This approach would achieve the goal of providing realistic and affordable options for people with pre-existing conditions, but without imposing the misguided, overbearing, and counter-productive architecture of Obamacare -- and in a way that encourages a competitive insurance market and an innovative health sector rather than undermining them.
The third pillar of reform must be a genuine partnership with the states. Under Obamacare, states are treated as mere functionaries in a new centrally planned and federally managed system. The law gives state officials a take-it-or-leave-it choice: They can implement and administer the new policies under Obamacare -- such as state-level insurance exchanges -- to the letter, without any deviation or adjustment, incurring the extra costs of these new programs along the way. Or state governments can refuse this managerial responsibility and instead have the federal government come in and operate the exchanges and other new components of the law on the states' behalf. But in neither case are the states afforded any independence or flexibility, any room to adapt the requirements imposed by Obamacare to the particular circumstances of their populations, or to innovate to achieve greater quality or efficiency.
A replacement plan must be true to the Constitution and reflect a genuine federalist philosophy. Any program to address the problems in American health care will entail some degree of national policy, but it can still leave ample room for state initiative and encourage state-level solutions. There is good reason to allow such discretion: States vary significantly in their demographics, their economic profiles, their infrastructure, their levels of employment and poverty, their Medicaid enrollments, and their numbers of uninsured. There is wide disparity among states in the costs of uncompensated care, the scope of employment-based health insurance, and the condition of individual health-insurance markets. States differ markedly in the range of their health-care problems and in their capacities to cope with them.
Moreover, states can be powerful engines of policy innovation and experimentation in health-care reform, insurance-market reform, and tort and medical-malpractice reform, as well as in the financing and delivery of care in safety-net programs. In recent decades, a number of states have attempted their own solutions to our health-care financing crisis. But because that financing crisis is driven by deformed federal policies, all that these states have been able to do is try to mitigate the effects of Washington's mistakes. A reform that addressed those mistakes directly at the national level could then free the states to address the problems of health-care financing in the ways that best suit their needs.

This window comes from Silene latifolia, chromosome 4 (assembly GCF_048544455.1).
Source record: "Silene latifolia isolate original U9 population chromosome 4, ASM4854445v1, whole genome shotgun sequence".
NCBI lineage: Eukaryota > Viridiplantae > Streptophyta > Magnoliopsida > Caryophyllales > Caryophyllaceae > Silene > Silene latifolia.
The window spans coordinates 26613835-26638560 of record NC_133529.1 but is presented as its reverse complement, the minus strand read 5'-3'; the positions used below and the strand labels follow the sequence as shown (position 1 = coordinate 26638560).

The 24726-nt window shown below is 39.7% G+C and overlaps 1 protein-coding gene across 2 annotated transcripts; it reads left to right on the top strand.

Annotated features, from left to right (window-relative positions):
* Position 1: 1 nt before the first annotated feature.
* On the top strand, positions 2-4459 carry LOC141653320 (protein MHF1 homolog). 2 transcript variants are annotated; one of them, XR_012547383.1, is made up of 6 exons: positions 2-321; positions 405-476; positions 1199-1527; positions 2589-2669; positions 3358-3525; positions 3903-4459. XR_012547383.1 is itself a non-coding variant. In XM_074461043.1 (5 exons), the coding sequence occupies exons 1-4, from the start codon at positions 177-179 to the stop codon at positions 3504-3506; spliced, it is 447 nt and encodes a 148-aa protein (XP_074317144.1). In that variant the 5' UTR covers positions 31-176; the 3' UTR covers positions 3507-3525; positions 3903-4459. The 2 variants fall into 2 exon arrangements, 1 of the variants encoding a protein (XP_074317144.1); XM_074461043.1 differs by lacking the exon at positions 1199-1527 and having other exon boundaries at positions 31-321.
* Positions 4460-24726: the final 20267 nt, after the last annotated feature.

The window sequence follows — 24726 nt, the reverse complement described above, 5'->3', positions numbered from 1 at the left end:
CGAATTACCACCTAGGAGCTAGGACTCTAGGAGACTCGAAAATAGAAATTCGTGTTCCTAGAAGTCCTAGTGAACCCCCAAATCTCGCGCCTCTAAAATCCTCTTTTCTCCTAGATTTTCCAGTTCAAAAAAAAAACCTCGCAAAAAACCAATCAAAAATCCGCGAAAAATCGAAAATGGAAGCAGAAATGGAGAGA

To respect federalism and reap its benefits, nothing in an Obamacare replacement agenda should compel state adoption, instead leaving the participation of state governments completely voluntary. Those states that do participate in any federal initiative should be given meaningful control over the most important components of regulation, especially the power to design and operate their own health-insurance markets (within minimal federal standards). Such deference to state authority would mean allowing states to retain full control over matters like what coverage to require in health insurance and how to facilitate consumer enrollment in qualified plans. Crucially, no Obamacare replacement program should include a federal requirement that states set up health-insurance exchanges that could later become instruments of excessive regulatory control. Rather, states should be given two tasks: informing consumers of their insurance options, and easing their enrollment into the plans they choose by cooperating with the federal government to facilitate the payment of credits and vouchers directly to private insurers. How states perform these critical tasks should be left entirely up to them.